Presenting results in development cooperation: risks and limitations

Holzapfel, Sarah
Briefing Paper (4/2014)

Bonn: German Development Institute / Deutsches Institut für Entwicklungspolitik (DIE)

With public budgets being increasingly stretched and people becoming more and more sceptical about aid effectiveness, bilateral and multilateral donor organisations are under growing pressure to justify their existence. In order to provide accountability to taxpayers in donor countries, an increasing number of development organisations are now reporting not only on the inputs and resources they provide for development cooperation, but also on the results of the interventions they fund. Using standard indicators, such as the number of teachers trained, development organisations aggregate selected results in priority areas across countries and interventions in order to provide the public with an overview of their contributions to longer-term development progress in partner countries. Reporting on aggregate results can be an effective way of communicating the benefits of development cooperation to the general public and is an important means of bolstering public support for development cooperation. However, this method is not without its problems: it is one-sided in its focus on providing accountability to taxpayers in donor countries, can have a number of adverse effects and is limited in its conclusiveness. Consequently, this analysis aims to identify the limitations and risks of using standard indicators in results reporting and to provide recommendations for designing indicator systems that minimise risk.
The analysis shows that reporting on contributions using standard indicators can lead, among other things, to an excessive focus on short-term results that are easy to map
using these indicators, to the detriment of longer-term, qualitative outcomes. Additionally, the standard indicators used only have limited explanatory potential, as they
merely capture the easily measurable, partial aspects of the total contributions of development organisations. Moreover, the aggregated results reported are not sufficient for evaluating the effectiveness of the aid provided by donor organisations, as it is not possible to assess the influence of the measured contributions on the achievement of longerterm development goals.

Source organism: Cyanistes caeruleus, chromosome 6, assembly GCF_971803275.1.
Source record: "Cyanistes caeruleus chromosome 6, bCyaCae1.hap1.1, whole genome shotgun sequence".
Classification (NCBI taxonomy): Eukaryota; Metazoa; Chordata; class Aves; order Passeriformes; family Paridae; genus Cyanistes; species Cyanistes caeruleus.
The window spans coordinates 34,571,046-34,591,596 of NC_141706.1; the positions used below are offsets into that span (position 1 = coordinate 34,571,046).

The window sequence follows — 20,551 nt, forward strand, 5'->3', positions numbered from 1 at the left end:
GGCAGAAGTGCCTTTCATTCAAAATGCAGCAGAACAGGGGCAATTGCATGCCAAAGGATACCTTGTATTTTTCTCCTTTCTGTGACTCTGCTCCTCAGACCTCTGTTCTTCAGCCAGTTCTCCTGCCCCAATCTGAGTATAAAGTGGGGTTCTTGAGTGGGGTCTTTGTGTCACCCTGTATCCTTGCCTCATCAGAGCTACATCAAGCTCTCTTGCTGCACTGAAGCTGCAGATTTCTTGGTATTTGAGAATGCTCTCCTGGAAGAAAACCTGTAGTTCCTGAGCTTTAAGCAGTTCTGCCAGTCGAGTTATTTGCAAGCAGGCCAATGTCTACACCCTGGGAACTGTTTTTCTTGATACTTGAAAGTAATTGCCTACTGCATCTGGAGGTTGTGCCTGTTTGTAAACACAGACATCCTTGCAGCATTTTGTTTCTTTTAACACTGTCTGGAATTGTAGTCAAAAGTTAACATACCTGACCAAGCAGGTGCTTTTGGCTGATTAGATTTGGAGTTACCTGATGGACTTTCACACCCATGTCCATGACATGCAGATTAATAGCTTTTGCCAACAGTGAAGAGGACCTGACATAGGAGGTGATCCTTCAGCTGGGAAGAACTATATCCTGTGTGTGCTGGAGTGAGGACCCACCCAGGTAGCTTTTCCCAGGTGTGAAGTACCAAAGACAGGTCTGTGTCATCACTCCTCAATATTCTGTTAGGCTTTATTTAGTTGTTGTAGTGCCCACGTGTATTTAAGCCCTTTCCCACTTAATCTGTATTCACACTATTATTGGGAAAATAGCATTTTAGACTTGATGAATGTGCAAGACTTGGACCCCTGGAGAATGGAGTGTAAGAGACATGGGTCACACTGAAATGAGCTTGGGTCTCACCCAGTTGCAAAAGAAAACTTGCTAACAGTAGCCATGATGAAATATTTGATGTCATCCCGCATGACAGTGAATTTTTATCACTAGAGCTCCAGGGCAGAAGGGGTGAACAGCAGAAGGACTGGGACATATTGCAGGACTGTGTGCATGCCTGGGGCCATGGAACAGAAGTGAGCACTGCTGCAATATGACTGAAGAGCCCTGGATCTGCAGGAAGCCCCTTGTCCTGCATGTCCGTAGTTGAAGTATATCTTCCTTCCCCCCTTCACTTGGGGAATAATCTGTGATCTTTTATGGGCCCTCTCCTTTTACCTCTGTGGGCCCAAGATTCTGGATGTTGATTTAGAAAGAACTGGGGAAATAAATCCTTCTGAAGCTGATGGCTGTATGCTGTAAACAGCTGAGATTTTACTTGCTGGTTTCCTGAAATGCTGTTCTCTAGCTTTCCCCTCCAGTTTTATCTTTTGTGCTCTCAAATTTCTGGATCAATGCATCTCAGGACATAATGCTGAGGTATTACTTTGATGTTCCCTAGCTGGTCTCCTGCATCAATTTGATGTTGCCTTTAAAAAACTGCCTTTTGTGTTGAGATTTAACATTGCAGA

Due to the limited conclusiveness of the indicators, it is advisable to additionally conduct a greater number of rigorous impact evaluations. These allow the extent of the
contributions of individual actors or interventions towards longer-term development results to be assessed in an exemplary manner. Donor organisations should also
promote aid transparency and make the results of all publicly financed development cooperation projects freely available at an individual intervention level (in an online
database or as part of the International Aid Transparency Initiative Standard, for instance). This will help to ensure that results are recorded in a more comprehensive manner. Moreover, it will enable the public in donor and recipient countries to hold development actors accountable for achieving goals of individual projects and  programmes.

About the author

Holzapfel, Sarah

Agricultural Economy


Further experts

Gitt, Florian


Goedeking, Nicholas

Comparative Political Economy 

Haug, Sebastian

Political Science 

Inacio da Cunha, Marcelo

Economics, Geography 

Kachelmann, Matthias

Political Science 

Klingebiel, Stephan

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Li, Hangwei

Political Science 

Morare, Ditebogo Modiegi

Political Science 

Novoselova, Anna

Political Science 

Nowack, Daniel

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Röthel, Tim


Stewart, Benjamin

Social Science 

Volz, Ulrich


Wingens, Christopher

Political Science